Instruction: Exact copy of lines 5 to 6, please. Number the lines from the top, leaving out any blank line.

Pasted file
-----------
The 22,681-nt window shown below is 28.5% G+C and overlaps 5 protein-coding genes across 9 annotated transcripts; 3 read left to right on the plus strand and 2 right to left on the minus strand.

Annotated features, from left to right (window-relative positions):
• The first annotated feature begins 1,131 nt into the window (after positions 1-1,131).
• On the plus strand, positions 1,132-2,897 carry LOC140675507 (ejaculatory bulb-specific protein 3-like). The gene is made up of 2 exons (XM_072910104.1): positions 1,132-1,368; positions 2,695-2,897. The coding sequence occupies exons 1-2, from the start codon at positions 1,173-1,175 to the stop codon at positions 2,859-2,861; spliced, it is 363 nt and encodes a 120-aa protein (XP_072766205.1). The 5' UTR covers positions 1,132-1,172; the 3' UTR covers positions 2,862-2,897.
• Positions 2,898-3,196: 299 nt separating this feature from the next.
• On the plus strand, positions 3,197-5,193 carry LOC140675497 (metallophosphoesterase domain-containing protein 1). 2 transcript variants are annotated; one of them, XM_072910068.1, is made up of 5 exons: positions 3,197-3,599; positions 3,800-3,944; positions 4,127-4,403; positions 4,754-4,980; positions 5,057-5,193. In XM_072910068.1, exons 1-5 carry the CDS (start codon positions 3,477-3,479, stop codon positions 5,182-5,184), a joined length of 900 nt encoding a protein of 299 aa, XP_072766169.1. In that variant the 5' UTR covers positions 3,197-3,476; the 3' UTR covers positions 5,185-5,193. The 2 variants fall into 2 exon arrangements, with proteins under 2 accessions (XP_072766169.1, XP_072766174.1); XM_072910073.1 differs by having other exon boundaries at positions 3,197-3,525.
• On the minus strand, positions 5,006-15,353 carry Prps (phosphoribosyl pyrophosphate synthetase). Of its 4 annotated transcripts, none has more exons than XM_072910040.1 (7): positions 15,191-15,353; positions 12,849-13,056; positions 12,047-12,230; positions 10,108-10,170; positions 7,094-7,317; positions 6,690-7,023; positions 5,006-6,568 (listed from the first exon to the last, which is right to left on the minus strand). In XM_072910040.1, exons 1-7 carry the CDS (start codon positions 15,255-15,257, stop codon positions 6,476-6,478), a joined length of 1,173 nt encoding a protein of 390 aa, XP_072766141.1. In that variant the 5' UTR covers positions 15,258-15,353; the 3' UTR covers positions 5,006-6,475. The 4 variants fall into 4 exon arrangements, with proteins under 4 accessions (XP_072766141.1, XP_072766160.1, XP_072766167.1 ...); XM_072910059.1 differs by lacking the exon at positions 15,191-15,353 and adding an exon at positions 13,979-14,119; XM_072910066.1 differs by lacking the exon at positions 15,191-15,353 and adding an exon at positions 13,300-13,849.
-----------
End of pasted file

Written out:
• Positions 2,898-3,196: 299 nt separating this feature from the next.
• On the plus strand, positions 3,197-5,193 carry LOC140675497 (metallophosphoesterase domain-containing protein 1). 2 transcript variants are annotated; one of them, XM_072910068.1, is made up of 5 exons: positions 3,197-3,599; positions 3,800-3,944; positions 4,127-4,403; positions 4,754-4,980; positions 5,057-5,193. In XM_072910068.1, exons 1-5 carry the CDS (start codon positions 3,477-3,479, stop codon positions 5,182-5,184), a joined length of 900 nt encoding a protein of 299 aa, XP_072766169.1. In that variant the 5' UTR covers positions 3,197-3,476; the 3' UTR covers positions 5,185-5,193. The 2 variants fall into 2 exon arrangements, with proteins under 2 accessions (XP_072766169.1, XP_072766174.1); XM_072910073.1 differs by having other exon boundaries at positions 3,197-3,525.